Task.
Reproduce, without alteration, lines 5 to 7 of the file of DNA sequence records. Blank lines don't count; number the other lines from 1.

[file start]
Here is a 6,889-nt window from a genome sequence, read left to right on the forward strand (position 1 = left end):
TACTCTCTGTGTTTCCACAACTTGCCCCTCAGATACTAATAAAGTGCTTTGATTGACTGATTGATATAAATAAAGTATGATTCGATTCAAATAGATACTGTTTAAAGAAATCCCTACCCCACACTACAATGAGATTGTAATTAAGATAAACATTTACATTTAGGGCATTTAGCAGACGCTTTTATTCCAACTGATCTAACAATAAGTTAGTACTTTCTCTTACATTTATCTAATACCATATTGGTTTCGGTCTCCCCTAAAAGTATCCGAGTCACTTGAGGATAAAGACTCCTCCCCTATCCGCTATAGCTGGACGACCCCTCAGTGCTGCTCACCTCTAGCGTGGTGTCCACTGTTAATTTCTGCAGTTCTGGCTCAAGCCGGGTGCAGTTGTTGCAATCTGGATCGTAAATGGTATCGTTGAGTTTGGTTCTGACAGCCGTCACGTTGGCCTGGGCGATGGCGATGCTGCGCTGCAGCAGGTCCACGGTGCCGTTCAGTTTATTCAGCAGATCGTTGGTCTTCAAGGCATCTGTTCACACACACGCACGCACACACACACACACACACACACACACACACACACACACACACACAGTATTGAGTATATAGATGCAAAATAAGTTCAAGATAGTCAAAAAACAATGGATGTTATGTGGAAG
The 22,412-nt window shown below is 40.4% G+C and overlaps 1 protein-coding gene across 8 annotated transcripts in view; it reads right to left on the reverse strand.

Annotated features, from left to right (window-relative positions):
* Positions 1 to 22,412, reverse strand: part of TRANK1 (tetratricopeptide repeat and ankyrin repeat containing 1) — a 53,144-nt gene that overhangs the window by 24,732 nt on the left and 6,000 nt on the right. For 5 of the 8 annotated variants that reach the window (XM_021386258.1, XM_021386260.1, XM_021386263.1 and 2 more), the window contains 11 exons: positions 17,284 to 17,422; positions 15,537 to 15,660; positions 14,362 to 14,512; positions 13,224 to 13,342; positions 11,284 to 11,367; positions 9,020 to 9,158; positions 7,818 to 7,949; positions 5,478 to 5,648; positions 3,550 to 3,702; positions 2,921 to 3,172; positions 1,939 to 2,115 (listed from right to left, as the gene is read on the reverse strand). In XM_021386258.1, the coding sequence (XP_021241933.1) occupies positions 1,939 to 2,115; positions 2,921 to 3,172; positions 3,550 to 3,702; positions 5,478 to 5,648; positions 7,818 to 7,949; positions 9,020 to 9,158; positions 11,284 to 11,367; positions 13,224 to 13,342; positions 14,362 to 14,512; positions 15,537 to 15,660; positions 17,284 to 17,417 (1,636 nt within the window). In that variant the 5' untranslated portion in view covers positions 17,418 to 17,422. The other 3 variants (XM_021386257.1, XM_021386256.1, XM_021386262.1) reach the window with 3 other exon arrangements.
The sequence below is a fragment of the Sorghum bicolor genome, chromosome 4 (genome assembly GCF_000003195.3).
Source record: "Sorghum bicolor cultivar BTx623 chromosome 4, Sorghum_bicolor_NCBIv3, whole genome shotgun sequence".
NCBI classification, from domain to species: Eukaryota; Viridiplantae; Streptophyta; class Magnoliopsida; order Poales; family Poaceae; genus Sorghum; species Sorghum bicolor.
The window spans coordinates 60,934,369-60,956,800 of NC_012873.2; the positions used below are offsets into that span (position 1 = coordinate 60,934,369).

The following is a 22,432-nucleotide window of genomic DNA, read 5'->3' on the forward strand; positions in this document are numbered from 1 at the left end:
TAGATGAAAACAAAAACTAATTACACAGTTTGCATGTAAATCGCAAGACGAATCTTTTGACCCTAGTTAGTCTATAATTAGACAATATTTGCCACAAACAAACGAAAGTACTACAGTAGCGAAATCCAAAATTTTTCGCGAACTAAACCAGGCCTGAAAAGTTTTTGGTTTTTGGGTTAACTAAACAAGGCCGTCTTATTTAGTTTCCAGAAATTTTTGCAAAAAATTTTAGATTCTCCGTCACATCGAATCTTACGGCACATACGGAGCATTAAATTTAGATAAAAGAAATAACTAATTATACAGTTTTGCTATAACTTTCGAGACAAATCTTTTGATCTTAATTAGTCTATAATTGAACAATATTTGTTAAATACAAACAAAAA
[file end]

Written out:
* Positions 1 to 22,412, reverse strand: part of TRANK1 (tetratricopeptide repeat and ankyrin repeat containing 1) — a 53,144-nt gene that overhangs the window by 24,732 nt on the left and 6,000 nt on the right. For 5 of the 8 annotated variants that reach the window (XM_021386258.1, XM_021386260.1, XM_021386263.1 and 2 more), the window contains 11 exons: positions 17,284 to 17,422; positions 15,537 to 15,660; positions 14,362 to 14,512; positions 13,224 to 13,342; positions 11,284 to 11,367; positions 9,020 to 9,158; positions 7,818 to 7,949; positions 5,478 to 5,648; positions 3,550 to 3,702; positions 2,921 to 3,172; positions 1,939 to 2,115 (listed from right to left, as the gene is read on the reverse strand). In XM_021386258.1, the coding sequence (XP_021241933.1) occupies positions 1,939 to 2,115; positions 2,921 to 3,172; positions 3,550 to 3,702; positions 5,478 to 5,648; positions 7,818 to 7,949; positions 9,020 to 9,158; positions 11,284 to 11,367; positions 13,224 to 13,342; positions 14,362 to 14,512; positions 15,537 to 15,660; positions 17,284 to 17,417 (1,636 nt within the window). In that variant the 5' untranslated portion in view covers positions 17,418 to 17,422. The other 3 variants (XM_021386257.1, XM_021386256.1, XM_021386262.1) reach the window with 3 other exon arrangements.
The sequence below is a fragment of the Sorghum bicolor genome, chromosome 4 (genome assembly GCF_000003195.3).
Source record: "Sorghum bicolor cultivar BTx623 chromosome 4, Sorghum_bicolor_NCBIv3, whole genome shotgun sequence".